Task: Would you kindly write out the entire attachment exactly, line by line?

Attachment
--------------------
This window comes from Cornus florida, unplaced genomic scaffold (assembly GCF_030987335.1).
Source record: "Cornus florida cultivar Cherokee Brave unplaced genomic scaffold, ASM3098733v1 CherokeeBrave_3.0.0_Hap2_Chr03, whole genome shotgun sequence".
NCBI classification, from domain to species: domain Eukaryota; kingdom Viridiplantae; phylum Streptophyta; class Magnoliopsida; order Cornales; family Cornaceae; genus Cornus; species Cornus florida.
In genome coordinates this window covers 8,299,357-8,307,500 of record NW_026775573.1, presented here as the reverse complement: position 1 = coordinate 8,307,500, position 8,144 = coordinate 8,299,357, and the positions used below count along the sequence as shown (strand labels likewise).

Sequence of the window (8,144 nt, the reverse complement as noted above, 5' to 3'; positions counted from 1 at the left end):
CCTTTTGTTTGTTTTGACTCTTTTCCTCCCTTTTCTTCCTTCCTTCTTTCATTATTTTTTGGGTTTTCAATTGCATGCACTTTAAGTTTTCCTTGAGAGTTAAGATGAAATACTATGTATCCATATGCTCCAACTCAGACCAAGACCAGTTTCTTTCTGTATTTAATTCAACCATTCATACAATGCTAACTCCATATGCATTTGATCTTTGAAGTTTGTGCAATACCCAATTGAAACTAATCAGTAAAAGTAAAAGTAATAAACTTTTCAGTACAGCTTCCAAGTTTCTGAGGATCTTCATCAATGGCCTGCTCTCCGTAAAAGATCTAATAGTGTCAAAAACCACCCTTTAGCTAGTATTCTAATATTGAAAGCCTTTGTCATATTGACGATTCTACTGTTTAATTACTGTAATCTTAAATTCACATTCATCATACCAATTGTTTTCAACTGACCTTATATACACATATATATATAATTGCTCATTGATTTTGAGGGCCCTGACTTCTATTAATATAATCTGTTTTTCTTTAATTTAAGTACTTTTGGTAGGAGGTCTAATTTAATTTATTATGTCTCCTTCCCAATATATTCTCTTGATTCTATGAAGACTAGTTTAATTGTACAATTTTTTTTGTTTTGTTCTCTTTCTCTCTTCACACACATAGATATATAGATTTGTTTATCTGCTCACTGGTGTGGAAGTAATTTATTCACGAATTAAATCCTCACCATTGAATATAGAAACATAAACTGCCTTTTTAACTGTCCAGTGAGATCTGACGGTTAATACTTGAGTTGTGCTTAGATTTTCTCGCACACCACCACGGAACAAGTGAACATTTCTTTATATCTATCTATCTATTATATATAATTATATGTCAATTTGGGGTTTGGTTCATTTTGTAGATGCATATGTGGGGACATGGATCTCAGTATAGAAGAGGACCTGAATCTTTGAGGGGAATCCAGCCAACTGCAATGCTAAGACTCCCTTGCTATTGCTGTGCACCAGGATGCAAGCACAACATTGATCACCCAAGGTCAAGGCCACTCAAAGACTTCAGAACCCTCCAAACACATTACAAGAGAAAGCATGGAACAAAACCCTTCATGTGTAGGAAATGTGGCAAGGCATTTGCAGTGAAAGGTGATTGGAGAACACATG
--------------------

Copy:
This window comes from Cornus florida, unplaced genomic scaffold (assembly GCF_030987335.1).
Source record: "Cornus florida cultivar Cherokee Brave unplaced genomic scaffold, ASM3098733v1 CherokeeBrave_3.0.0_Hap2_Chr03, whole genome shotgun sequence".
NCBI classification, from domain to species: domain Eukaryota; kingdom Viridiplantae; phylum Streptophyta; class Magnoliopsida; order Cornales; family Cornaceae; genus Cornus; species Cornus florida.
In genome coordinates this window covers 8,299,357-8,307,500 of record NW_026775573.1, presented here as the reverse complement: position 1 = coordinate 8,307,500, position 8,144 = coordinate 8,299,357, and the positions used below count along the sequence as shown (strand labels likewise).

Sequence of the window (8,144 nt, the reverse complement as noted above, 5' to 3'; positions counted from 1 at the left end):
CCTTTTGTTTGTTTTGACTCTTTTCCTCCCTTTTCTTCCTTCCTTCTTTCATTATTTTTTGGGTTTTCAATTGCATGCACTTTAAGTTTTCCTTGAGAGTTAAGATGAAATACTATGTATCCATATGCTCCAACTCAGACCAAGACCAGTTTCTTTCTGTATTTAATTCAACCATTCATACAATGCTAACTCCATATGCATTTGATCTTTGAAGTTTGTGCAATACCCAATTGAAACTAATCAGTAAAAGTAAAAGTAATAAACTTTTCAGTACAGCTTCCAAGTTTCTGAGGATCTTCATCAATGGCCTGCTCTCCGTAAAAGATCTAATAGTGTCAAAAACCACCCTTTAGCTAGTATTCTAATATTGAAAGCCTTTGTCATATTGACGATTCTACTGTTTAATTACTGTAATCTTAAATTCACATTCATCATACCAATTGTTTTCAACTGACCTTATATACACATATATATATAATTGCTCATTGATTTTGAGGGCCCTGACTTCTATTAATATAATCTGTTTTTCTTTAATTTAAGTACTTTTGGTAGGAGGTCTAATTTAATTTATTATGTCTCCTTCCCAATATATTCTCTTGATTCTATGAAGACTAGTTTAATTGTACAATTTTTTTTGTTTTGTTCTCTTTCTCTCTTCACACACATAGATATATAGATTTGTTTATCTGCTCACTGGTGTGGAAGTAATTTATTCACGAATTAAATCCTCACCATTGAATATAGAAACATAAACTGCCTTTTTAACTGTCCAGTGAGATCTGACGGTTAATACTTGAGTTGTGCTTAGATTTTCTCGCACACCACCACGGAACAAGTGAACATTTCTTTATATCTATCTATCTATTATATATAATTATATGTCAATTTGGGGTTTGGTTCATTTTGTAGATGCATATGTGGGGACATGGATCTCAGTATAGAAGAGGACCTGAATCTTTGAGGGGAATCCAGCCAACTGCAATGCTAAGACTCCCTTGCTATTGCTGTGCACCAGGATGCAAGCACAACATTGATCACCCAAGGTCAAGGCCACTCAAAGACTTCAGAACCCTCCAAACACATTACAAGAGAAAGCATGGAACAAAACCCTTCATGTGTAGGAAATGTGGCAAGGCATTTGCAGTGAAAGGTGATTGGAGAACACATG